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Publication numberUS3316755 A
Publication typeGrant
Publication dateMay 2, 1967
Filing dateJul 29, 1963
Priority dateJul 29, 1963
Publication numberUS 3316755 A, US 3316755A, US-A-3316755, US3316755 A, US3316755A
InventorsLuther Ensley Donald
Original AssigneeHarvest Queen Mill & Elevator
Export CitationBiBTeX, EndNote, RefMan
External Links: USPTO, USPTO Assignment, Espacenet
Two-crystal interferometer
US 3316755 A
Abstract  available in
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Claims  available in
Description  (OCR text may contain errors)

y 2, 1967 D. L. ENSLEY 3,316,755

TWO- CRYSTAL INTERFEROMETER Filed July 29, 1963 DONALD LUTHER ENSLEY INVENTOR.

AYMQ M United States Patent Ofiice 3,316,755 TWO-CRYSTAL INTERFEROMETER Donald Luther Ensley, Hurst, Tex., assignor, by direct and mesne assignments, to Harvest Queen Mill & Elevator Company, Dallas, Tern, a corporation of Texas Filed July 29, 1963, Ser. No. 298,201 3 Claims. (Cl. 73-675) This invention relates to the determination of the velocity of propagation and absorption of acoustic energy in liquids. In a more specific aspect, the invention relates to a precise interferometer including two piezoelectric transducers mounted at opposite ends of a transmission column.

In many areas of investigation, the acoustic transmission properties of solids and liquids become of vital importance. Various measuring and testing approaches have been employed in the past. The present invention is directed to an improved interferometer in which the path length between a transmitting transducer and a receiving transducer is variable and may be accurately measured by use of micrometer type, adjustable means located at opposite ends of a transmission column.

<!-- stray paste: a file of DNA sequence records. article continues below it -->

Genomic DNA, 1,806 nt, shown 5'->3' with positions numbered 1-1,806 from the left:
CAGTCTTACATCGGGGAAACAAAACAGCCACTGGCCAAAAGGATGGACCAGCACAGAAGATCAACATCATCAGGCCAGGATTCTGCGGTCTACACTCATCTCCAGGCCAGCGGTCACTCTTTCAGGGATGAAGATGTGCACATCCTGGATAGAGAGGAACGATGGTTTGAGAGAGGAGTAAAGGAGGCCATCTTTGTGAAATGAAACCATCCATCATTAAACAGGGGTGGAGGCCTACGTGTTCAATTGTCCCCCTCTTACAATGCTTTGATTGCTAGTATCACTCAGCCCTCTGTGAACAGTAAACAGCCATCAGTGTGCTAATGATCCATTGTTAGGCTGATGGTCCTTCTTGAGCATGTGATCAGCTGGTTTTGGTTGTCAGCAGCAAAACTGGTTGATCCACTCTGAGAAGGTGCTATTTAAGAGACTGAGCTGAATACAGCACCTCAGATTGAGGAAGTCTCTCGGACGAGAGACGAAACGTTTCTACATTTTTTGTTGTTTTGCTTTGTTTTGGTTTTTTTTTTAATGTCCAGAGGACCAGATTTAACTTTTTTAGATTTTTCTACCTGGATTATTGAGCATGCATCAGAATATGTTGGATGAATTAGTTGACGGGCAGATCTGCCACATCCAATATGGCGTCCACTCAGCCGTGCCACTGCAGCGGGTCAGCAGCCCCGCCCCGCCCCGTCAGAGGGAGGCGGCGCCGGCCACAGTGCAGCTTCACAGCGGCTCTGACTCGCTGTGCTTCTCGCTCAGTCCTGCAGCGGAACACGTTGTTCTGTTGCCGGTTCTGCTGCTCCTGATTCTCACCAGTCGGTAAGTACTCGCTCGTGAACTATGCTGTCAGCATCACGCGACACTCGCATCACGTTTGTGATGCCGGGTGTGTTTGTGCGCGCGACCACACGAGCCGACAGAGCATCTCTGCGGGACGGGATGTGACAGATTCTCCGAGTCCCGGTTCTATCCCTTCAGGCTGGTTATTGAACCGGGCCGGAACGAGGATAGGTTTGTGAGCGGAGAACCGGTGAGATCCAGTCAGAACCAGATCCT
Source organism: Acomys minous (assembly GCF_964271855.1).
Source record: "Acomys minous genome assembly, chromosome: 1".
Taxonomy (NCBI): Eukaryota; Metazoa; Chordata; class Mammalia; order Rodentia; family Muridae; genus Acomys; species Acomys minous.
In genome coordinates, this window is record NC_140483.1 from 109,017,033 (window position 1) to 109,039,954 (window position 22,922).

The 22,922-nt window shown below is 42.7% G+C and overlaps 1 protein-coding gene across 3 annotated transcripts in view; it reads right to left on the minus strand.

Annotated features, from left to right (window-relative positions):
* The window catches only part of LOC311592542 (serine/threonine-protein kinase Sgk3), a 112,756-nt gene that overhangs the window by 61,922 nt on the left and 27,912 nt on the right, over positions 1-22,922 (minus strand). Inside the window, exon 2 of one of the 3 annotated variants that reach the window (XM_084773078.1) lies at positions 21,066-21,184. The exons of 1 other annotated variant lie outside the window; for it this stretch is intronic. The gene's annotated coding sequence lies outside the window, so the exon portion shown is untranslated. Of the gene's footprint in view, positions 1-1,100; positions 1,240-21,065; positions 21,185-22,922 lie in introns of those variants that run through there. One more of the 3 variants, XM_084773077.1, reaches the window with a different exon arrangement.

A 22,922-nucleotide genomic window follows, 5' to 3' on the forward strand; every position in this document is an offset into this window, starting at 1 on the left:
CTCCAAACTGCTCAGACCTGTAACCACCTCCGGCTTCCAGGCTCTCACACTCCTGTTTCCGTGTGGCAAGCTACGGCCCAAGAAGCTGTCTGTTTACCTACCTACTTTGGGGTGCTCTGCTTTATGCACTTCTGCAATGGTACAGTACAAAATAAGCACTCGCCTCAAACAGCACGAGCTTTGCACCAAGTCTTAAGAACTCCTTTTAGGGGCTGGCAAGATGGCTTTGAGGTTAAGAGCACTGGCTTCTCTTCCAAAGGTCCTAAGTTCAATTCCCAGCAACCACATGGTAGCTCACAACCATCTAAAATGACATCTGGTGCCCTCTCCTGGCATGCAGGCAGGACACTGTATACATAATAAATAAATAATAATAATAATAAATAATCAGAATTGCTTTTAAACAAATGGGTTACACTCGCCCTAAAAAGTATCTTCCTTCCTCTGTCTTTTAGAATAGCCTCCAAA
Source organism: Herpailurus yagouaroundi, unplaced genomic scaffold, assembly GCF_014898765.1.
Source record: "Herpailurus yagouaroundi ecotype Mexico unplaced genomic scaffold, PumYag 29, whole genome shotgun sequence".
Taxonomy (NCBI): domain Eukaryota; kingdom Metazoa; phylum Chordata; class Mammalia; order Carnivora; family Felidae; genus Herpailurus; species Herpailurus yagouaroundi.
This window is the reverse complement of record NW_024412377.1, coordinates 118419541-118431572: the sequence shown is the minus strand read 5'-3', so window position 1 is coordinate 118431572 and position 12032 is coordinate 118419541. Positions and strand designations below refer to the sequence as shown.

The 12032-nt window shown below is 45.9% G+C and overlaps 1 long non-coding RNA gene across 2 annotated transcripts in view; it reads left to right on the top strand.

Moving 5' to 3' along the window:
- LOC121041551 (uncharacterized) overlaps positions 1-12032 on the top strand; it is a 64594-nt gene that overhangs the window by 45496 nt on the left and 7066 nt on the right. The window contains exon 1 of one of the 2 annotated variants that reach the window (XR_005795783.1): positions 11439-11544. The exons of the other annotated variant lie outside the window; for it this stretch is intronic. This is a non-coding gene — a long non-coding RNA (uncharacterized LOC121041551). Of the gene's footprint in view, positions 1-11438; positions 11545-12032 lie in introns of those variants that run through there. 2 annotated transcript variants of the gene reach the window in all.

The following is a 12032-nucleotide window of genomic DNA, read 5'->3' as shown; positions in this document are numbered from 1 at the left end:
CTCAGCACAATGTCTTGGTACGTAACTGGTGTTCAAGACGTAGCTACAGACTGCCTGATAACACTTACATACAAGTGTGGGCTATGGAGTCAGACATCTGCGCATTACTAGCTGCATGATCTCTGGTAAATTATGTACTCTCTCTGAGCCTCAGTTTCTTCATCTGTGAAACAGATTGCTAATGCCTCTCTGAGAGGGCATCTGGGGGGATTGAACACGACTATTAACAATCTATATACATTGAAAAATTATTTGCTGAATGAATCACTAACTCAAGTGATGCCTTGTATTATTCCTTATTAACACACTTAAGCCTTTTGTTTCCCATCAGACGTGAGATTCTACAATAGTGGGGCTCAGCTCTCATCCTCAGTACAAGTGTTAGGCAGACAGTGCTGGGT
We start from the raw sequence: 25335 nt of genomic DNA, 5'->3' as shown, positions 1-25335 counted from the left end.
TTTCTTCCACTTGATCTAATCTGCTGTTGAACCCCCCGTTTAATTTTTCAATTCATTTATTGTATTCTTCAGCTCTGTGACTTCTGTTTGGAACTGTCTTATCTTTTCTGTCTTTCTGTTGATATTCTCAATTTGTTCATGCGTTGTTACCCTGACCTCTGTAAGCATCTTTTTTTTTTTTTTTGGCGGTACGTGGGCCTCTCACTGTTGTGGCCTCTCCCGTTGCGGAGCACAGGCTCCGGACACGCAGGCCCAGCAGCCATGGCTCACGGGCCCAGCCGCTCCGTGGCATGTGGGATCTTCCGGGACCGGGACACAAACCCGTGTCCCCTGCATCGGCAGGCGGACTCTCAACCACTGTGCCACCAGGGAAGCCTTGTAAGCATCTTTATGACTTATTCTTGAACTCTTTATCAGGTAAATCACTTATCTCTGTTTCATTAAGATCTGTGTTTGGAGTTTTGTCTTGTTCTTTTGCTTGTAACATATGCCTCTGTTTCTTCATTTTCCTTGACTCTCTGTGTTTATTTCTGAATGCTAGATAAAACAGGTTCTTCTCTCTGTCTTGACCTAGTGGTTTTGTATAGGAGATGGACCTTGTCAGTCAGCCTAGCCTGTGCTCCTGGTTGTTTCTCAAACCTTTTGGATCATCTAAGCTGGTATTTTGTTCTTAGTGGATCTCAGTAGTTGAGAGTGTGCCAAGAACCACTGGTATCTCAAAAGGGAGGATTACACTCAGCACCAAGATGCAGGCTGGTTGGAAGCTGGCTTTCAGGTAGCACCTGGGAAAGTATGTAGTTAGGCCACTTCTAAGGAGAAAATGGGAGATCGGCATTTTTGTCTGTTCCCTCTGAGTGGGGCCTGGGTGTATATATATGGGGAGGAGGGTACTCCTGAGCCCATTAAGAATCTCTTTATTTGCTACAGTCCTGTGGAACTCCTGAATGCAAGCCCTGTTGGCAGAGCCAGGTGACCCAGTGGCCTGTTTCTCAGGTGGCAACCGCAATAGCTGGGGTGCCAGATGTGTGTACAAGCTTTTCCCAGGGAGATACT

More particularly, in accordance with the present in vention, there is provided an elongated cylinder with closure means for the cylinder. At least one closure means is adjustable longitudinally of the axis of the cylinder. Acoustic transducers are mounted at the axis of the cylinder in each of the closure means. Means is provided for energizing one of the transducers and for measuring the output of the other of the transducers in response to energization from the transducers. Micrometer type, adjustable means is provided for moving at least one of the transducers to vary the spacing between the transducers.

For a more complete undesrtanding of the present invention and for further objects and advantages thereof, reference may now be had to the following description taken in conjunction with the accompanying drawing in which:

The single figure in the drawing is a longitudinal crosssectional view of one embodiment of the present invention.

Referring to the drawing, a pair of elongated cylinders 11) and 12 have confronting flanged ends 14 and 16 which may be bolted together to form an internal cavity therein. A suitable O-ring 18 is provided for assuring a fluid-tight seal between the ends when the flanges 14 and 16 are bolted together cylinders 10' and 12 have reentrant internal bores.

A movable end closure member 20 is mounted in the cylinder 10 as to provide a fluid-tight barrier therein. A piezoelectric transducer 22 is mounted in the end closure member 20 at the axis of the cylinder 10. A threaded member 24 is secured to a micrometer type head 26, mounted at the end of the cylinder 10 opposite the closure member 20. A follower 28 is secured in the end closure member 20 so that the micrometer head 26 may be ad justed to vary the position of the stop member 20 in the cylinder 11 A spring 29 between confronting shoulders on the wall of cylinder 10 where the bore is reentrant and on the periphery of member 20 urges member 20 toward follower 28. A plug 30 is connected by way of cable 32 to provide for connection from a suitable energizing source 34 to the transducer 22.

A fluid inlet port is provided by means of a short tube 36 which extends into the cylinder 10 through the edge of the flange 14-. Thus, an acoustic transmission fluid may be introduced into the cavity 15.

The cylinder 12 includes structure which is identical to that shown for the cylinder 10. More particularly, an